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Sharon and Mason's story

19th March 2018

Sharon's son Mason was always a lively little boy, but when he stopped feeding, his mum became alerted that something was wrong

Sharon and Mason's story

Sharon, from Blythe Bridge, Stoke-on-Trent, shares their story here.

"Mason had been a normal lively 11-month-old little boy on the morning of the day he became ill. He’d had a bit of a cold over Christmas, alongside what the doctor said was a viral rash. At nap time he completely refused to feed and didn’t want his dummy. A little while went by and I thought he was asleep, but then he started to grunt. I sat him up and he vomited everywhere.

"I took Mason upstairs to change him and he vomited again, this time also going limp. I rang for an ambulance. The paramedics were in the house for ages saying everything was normal, but then they decided to take him to hospital to be checked over.

In a critical condition

"We were left in a cubicle in A&E for over four hours. Finally, we were sent to the children’s assessment unit where they were fantastic – but within 10 minutes of being there Mason’s lips turned blue and he went rigid.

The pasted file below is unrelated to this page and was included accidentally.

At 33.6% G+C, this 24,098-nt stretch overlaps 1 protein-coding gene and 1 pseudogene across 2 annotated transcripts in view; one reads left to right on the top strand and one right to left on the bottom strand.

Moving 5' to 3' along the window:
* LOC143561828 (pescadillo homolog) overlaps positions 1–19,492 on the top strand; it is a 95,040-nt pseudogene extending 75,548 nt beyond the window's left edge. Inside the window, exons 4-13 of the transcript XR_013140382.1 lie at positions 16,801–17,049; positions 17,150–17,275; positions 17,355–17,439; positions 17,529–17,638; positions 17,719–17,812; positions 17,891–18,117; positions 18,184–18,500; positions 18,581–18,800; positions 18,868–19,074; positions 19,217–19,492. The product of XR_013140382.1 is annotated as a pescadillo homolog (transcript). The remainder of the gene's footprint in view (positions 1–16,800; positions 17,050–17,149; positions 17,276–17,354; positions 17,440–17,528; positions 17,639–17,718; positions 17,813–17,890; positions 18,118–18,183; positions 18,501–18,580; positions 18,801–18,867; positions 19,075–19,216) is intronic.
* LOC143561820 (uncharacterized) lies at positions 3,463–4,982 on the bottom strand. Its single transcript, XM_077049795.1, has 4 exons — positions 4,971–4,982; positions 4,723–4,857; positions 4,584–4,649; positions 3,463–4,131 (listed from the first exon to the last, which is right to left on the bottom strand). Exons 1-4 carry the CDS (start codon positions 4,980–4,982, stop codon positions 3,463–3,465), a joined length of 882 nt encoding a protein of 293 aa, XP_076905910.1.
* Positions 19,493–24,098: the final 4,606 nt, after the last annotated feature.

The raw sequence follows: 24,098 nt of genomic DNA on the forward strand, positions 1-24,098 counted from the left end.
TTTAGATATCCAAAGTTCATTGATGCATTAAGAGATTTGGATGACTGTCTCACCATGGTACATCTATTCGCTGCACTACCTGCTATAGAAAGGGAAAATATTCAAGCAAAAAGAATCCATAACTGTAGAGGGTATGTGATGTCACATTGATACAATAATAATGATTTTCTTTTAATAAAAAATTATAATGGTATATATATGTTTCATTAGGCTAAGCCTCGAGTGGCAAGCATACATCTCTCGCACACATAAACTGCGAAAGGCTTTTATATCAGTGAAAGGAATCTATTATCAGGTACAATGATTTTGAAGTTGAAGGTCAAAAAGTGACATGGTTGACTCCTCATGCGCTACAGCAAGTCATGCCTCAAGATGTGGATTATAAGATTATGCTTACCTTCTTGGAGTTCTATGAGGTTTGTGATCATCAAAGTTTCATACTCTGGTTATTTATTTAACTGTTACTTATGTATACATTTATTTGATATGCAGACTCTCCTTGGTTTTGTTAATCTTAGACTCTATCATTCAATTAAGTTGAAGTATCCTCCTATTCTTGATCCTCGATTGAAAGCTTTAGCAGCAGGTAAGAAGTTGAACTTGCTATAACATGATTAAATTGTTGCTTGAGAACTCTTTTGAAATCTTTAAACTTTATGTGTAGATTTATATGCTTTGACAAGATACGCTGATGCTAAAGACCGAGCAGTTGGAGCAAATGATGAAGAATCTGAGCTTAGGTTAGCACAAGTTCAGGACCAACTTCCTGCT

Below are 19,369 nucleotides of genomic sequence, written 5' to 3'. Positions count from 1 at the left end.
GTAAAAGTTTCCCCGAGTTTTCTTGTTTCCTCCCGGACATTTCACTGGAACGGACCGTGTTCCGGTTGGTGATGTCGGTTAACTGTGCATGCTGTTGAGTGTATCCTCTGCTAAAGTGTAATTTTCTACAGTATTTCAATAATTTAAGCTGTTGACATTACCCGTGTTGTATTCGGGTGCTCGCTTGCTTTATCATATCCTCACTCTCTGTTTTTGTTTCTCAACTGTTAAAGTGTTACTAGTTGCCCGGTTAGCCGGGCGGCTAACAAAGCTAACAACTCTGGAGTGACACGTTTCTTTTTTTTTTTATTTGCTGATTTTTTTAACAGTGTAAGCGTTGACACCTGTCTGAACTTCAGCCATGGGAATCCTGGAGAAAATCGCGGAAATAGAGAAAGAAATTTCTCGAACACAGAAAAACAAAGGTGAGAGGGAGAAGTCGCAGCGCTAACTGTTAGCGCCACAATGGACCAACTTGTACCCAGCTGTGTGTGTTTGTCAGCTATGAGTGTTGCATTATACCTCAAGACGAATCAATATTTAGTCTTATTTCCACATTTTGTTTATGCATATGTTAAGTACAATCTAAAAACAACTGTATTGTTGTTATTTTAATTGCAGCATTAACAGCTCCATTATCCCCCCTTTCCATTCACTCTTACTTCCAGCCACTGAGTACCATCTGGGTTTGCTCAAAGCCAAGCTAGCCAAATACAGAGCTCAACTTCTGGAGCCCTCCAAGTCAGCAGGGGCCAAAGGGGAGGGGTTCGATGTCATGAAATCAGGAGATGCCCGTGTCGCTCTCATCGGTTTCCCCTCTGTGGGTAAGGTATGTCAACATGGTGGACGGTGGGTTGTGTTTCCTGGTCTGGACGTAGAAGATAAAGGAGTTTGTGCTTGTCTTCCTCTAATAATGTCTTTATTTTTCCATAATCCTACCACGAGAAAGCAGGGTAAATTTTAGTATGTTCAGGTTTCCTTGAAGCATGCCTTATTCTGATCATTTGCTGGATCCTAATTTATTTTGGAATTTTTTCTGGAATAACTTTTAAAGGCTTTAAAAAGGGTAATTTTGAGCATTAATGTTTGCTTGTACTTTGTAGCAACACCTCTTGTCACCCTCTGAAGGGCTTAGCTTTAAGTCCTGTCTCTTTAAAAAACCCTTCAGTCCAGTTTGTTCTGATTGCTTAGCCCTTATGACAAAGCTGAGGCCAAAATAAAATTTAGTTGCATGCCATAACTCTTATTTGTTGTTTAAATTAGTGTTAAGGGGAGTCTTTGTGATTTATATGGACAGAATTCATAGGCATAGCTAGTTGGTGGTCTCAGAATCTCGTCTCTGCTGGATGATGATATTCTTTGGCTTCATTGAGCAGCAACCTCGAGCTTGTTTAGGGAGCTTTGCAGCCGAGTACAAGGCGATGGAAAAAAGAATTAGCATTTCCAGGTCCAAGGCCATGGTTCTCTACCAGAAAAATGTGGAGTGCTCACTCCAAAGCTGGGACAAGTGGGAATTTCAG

"We were quickly rushed to Resus, where they couldn’t get any lines into him and they just kept saying he was ‘flat’.

"Three hours later we were taken to the Paediatric Intensive Care Unit (PICU), where we were told the devastating news that they would have to ventilate and sedate Mason. They also said they couldn’t do a lumbar puncture because he was far too weak, so we would have to wait for the blood sample to come back.

"The next day we were given the diagnosis of pneumococcal meningitis and septicaemia. My whole world fell apart.

"Mason’s heart stopped working, as did his kidneys and liver.

"The next night doctors said he was in a critical condition and didn’t think he was going to make it through the night - but my gorgeous strong boy fought back! He was on dialysis for three weeks and spent a month in intensive care, before being transferred to the high dependency unit for two weeks.

Very lucky

"Mason has lost the tips of his fingers, and has scars on his hands and knees. He’s also sustained damage to the growth plates in his legs. He’s already had two operations on his legs and will need a lot more over the next few years.

"We feel very lucky to still have our little boy."